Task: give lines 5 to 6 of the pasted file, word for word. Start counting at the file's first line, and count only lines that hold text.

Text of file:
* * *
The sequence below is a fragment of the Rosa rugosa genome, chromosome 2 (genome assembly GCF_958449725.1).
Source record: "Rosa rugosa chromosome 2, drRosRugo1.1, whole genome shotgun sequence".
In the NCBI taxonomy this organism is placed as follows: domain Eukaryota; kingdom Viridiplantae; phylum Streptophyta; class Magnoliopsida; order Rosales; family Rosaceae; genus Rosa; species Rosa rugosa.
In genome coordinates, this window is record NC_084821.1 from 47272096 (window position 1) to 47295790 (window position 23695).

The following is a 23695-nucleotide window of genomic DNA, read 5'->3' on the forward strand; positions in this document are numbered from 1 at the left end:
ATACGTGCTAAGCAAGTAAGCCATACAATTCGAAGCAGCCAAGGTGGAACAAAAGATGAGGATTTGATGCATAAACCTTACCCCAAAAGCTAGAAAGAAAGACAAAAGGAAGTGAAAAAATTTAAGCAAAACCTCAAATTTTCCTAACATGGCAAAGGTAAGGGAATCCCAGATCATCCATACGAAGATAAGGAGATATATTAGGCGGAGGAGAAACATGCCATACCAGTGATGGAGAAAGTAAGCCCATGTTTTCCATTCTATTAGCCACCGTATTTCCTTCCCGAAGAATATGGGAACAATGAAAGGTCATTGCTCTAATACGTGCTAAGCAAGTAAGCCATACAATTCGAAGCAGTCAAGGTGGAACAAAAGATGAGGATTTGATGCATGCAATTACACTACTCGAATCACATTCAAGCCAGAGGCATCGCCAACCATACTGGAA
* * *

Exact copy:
The following is a 23695-nucleotide window of genomic DNA, read 5'->3' on the forward strand; positions in this document are numbered from 1 at the left end:
ATACGTGCTAAGCAAGTAAGCCATACAATTCGAAGCAGCCAAGGTGGAACAAAAGATGAGGATTTGATGCATAAACCTTACCCCAAAAGCTAGAAAGAAAGACAAAAGGAAGTGAAAAAATTTAAGCAAAACCTCAAATTTTCCTAACATGGCAAAGGTAAGGGAATCCCAGATCATCCATACGAAGATAAGGAGATATATTAGGCGGAGGAGAAACATGCCATACCAGTGATGGAGAAAGTAAGCCCATGTTTTCCATTCTATTAGCCACCGTATTTCCTTCCCGAAGAATATGGGAACAATGAAAGGTCATTGCTCTAATACGTGCTAAGCAAGTAAGCCATACAATTCGAAGCAGTCAAGGTGGAACAAAAGATGAGGATTTGATGCATGCAATTACACTACTCGAATCACATTCAAGCCAGAGGCATCGCCAACCATACTGGAA